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Magic Wands

Club designers compete to make an extremely difficult game just a bit easier

August 14, 2003|ANDY BRUMER | Special to The Times

Today's equipment makers live in an intensely competitive world, one in which small changes in club design can have an enormous effect. They not only can make one of the world's most difficult games just a little easier, they also can ensure that some new clubs will quickly find their way into thousands of golf bags rather than discount shop recycle bins around the country.

Here's a look at what some of the industry's top club designers have to say about changes that have been made and what we might expect in the near future:


Because of the fascination with hitting the ball long and straight, the game's most popular club remains the driver. Dick Helmstetter invented Callaway's Big Bertha stainless steel driver in 1991, though his latest design, the Great Big Bertha II, bears only a passing resemblance. The new clubhead is almost twice the size of the original, which in turn was probably a third larger than the old persimmon woods that are now a part of golf's history.

The new driver has a 385-cubic-centimeter thin-faced titanium clubhead and 45-inch graphite shaft, in that way similar to the modern crop of drivers from such major manufacturers as TaylorMade, Cobra, MAC by Burrows Golf, Titleist, LJC Golf, Ping, Adams, MacGregor, Mizuno, Wilson, Nike and others. All rev right up to the USGA's legal limits for trampoline effect, or bounce of the ball off the clubface; that measurement, the COR, or coefficient of restitution, cannot exceed .830. When a ball is struck with a driver at what has been the test speed of 109 mph, the driver's clubface compresses slightly, which means it stores and transfers more energy to the ball for distance.

Looking ahead, Helmstetter, senior executive vice president and chief of new products at Callaway, says, "The next breakthrough in drivers will be clubheads that are made out of materials that are just as strong as, or stronger than, titanium, but weigh a lot less. This will give designers greater options to strategically and more effectively move the center of gravity around to different positions depending on the driver's loft, so everyone will have the chance of achieving the kind of high launch/low-spin conditions that we know make for the longest and straightest drives."

TaylorMade offers three versions of its R500 driver, which allows golfers to choose a club that best complements their swings.

Most major equipment makers use suitcase-sized computerized devices called launch monitors to fit their tour pros for drivers, and that technology is becoming more available to the public. A launch monitor is connected to a high-speed camera or laser. During a club-fitting session, it records and analyzes data gathered at impact. From this information, operators extrapolate the distance, direction and trajectory of the shot, and this allows club fitters to help pick the best performing drivers for each golfer's swing.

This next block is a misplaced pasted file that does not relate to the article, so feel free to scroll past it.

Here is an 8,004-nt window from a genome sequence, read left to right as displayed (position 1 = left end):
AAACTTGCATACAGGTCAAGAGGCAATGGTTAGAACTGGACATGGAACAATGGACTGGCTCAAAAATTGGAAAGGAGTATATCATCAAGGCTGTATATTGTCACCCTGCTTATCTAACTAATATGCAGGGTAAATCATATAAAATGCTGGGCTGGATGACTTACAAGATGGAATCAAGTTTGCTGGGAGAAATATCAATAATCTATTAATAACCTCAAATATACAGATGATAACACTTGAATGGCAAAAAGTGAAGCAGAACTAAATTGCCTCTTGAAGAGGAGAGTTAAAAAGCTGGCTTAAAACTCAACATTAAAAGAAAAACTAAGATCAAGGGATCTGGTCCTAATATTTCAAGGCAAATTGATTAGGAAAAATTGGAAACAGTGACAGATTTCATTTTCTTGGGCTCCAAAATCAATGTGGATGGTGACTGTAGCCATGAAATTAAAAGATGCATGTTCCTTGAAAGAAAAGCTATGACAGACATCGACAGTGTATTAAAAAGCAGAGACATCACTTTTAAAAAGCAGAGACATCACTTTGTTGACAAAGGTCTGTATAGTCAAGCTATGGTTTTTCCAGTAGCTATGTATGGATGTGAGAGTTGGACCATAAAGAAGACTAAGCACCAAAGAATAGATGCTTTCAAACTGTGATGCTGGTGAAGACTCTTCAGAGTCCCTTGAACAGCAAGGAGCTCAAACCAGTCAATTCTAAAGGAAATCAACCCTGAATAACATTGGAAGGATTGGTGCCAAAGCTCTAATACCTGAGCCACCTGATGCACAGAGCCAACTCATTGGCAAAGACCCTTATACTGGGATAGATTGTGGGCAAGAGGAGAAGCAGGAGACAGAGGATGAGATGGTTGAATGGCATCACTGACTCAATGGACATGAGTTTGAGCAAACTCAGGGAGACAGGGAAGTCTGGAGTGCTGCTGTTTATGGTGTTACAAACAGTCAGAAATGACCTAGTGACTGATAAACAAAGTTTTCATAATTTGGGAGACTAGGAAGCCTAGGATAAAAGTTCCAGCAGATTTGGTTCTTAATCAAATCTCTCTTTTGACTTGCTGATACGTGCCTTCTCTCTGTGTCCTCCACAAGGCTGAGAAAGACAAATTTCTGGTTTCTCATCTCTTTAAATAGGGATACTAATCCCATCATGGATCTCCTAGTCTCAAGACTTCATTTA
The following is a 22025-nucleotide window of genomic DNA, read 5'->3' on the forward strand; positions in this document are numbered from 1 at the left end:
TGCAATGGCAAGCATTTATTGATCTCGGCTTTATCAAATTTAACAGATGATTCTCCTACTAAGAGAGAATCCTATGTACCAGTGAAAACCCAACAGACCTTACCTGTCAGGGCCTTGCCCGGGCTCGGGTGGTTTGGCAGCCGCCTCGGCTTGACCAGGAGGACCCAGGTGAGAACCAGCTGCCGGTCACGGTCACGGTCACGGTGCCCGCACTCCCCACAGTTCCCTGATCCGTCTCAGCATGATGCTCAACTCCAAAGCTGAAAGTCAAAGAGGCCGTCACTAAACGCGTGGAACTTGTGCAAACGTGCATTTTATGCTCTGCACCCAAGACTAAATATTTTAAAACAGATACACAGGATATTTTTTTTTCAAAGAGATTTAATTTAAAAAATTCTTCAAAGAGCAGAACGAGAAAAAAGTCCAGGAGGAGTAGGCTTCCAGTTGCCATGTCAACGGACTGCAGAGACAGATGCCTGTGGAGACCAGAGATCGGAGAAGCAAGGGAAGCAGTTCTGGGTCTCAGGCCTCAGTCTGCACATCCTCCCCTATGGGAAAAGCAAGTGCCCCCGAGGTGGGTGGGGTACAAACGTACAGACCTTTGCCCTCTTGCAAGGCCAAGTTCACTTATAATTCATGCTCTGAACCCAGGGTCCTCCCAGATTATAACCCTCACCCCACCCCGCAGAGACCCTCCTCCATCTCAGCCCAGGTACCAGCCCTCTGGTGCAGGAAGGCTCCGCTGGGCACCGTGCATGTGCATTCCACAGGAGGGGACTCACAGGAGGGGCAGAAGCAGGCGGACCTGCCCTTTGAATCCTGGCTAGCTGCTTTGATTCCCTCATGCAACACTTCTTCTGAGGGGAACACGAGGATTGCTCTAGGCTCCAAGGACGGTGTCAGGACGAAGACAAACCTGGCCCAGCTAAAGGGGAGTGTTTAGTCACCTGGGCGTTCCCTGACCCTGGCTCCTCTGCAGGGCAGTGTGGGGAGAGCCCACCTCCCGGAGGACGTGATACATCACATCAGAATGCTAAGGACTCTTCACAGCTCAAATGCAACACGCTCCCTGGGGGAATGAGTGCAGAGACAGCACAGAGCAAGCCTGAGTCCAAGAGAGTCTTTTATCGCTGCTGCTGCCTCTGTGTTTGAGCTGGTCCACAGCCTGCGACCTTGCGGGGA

Titleist has two vans equipped with launch monitors that travel to courses and driving ranges around the country, and Callaway offers fitting on launch monitors, either at its headquarters in Carlsbad or at licensed Callaway fitting centers in different cities.

Wedges, Irons

Todd Harman, director of product marketing for Cleveland Golf, says, 65% to 70% of all shots hit during a round are from 130 yards and in. That's why Cleveland offers 75 wedges, with different loft and bounce combinations in a range of metals and finishes. That every major equipment company not only makes wedges but devotes a good deal of research and development to their improvement is a good indication of the importance of these clubs. Wilson has even brought back a modernized version of its classic "Dyna-Powered" wedge line, originally issued in 1958.

"In the future, amateur golfers will copy today's trend on tour by adding more wedges in their bags," Harman says, "and will own several wedges with varying bounce and lofts to use on courses with different turf conditions."

A wonderful new concept has recently arrived on the iron scene.

Called "combo," "hybrid" or "blended" sets, they integrate various degrees of cavity-back and muscle-back irons into a set of clubs. Nike's new forged Pro Combo irons, for example, feature full cavity-backed long irons that help get the ball well up in the air; half-cavity-backed mid-irons, which blend forgiveness and control, and classic blade short irons for maximum shotmaking and accuracy. MacGregor offers a similar hybrid set as do TaylorMade and Adams Golf.

Classic muscle-back blades, traditionally much harder to hit than the forgiving cavity-backed clubs, also are making a comeback. Several manufacturers now offer blades with slightly larger clubheads to make these classically challenging-to-hit clubs more forgiving at impact.

Mike Ferris, vice president of marketing for Ben Hogan Golf, says golfers can create their own mixed, matched or split sets by selecting the combination of clubs they want from Hogan's blade, perimeter-weighted or oversized models.

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